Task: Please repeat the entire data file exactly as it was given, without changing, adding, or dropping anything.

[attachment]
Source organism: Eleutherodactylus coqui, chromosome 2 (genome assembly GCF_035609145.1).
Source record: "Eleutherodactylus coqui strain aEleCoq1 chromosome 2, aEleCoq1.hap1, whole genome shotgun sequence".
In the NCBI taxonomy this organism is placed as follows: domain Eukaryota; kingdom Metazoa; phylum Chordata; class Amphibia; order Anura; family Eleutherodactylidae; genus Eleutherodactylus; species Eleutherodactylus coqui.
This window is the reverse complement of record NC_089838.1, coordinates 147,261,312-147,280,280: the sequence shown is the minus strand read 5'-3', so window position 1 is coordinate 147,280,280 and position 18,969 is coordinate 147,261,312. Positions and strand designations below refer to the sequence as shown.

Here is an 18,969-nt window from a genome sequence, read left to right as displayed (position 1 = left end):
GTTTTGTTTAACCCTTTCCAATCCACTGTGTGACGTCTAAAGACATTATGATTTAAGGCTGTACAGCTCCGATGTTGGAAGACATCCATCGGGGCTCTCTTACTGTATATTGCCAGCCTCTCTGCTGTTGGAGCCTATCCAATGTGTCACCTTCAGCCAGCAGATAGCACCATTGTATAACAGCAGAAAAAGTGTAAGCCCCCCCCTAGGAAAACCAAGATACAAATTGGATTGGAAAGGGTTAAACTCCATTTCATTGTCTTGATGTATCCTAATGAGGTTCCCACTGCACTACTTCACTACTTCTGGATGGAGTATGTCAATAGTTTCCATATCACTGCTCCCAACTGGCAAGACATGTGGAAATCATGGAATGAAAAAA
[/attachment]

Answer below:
Source organism: Eleutherodactylus coqui, chromosome 2 (genome assembly GCF_035609145.1).
Source record: "Eleutherodactylus coqui strain aEleCoq1 chromosome 2, aEleCoq1.hap1, whole genome shotgun sequence".
In the NCBI taxonomy this organism is placed as follows: domain Eukaryota; kingdom Metazoa; phylum Chordata; class Amphibia; order Anura; family Eleutherodactylidae; genus Eleutherodactylus; species Eleutherodactylus coqui.
This window is the reverse complement of record NC_089838.1, coordinates 147,261,312-147,280,280: the sequence shown is the minus strand read 5'-3', so window position 1 is coordinate 147,280,280 and position 18,969 is coordinate 147,261,312. Positions and strand designations below refer to the sequence as shown.

Here is an 18,969-nt window from a genome sequence, read left to right as displayed (position 1 = left end):
GTTTTGTTTAACCCTTTCCAATCCACTGTGTGACGTCTAAAGACATTATGATTTAAGGCTGTACAGCTCCGATGTTGGAAGACATCCATCGGGGCTCTCTTACTGTATATTGCCAGCCTCTCTGCTGTTGGAGCCTATCCAATGTGTCACCTTCAGCCAGCAGATAGCACCATTGTATAACAGCAGAAAAAGTGTAAGCCCCCCCCTAGGAAAACCAAGATACAAATTGGATTGGAAAGGGTTAAACTCCATTTCATTGTCTTGATGTATCCTAATGAGGTTCCCACTGCACTACTTCACTACTTCTGGATGGAGTATGTCAATAGTTTCCATATCACTGCTCCCAACTGGCAAGACATGTGGAAATCATGGAATGAAAAAA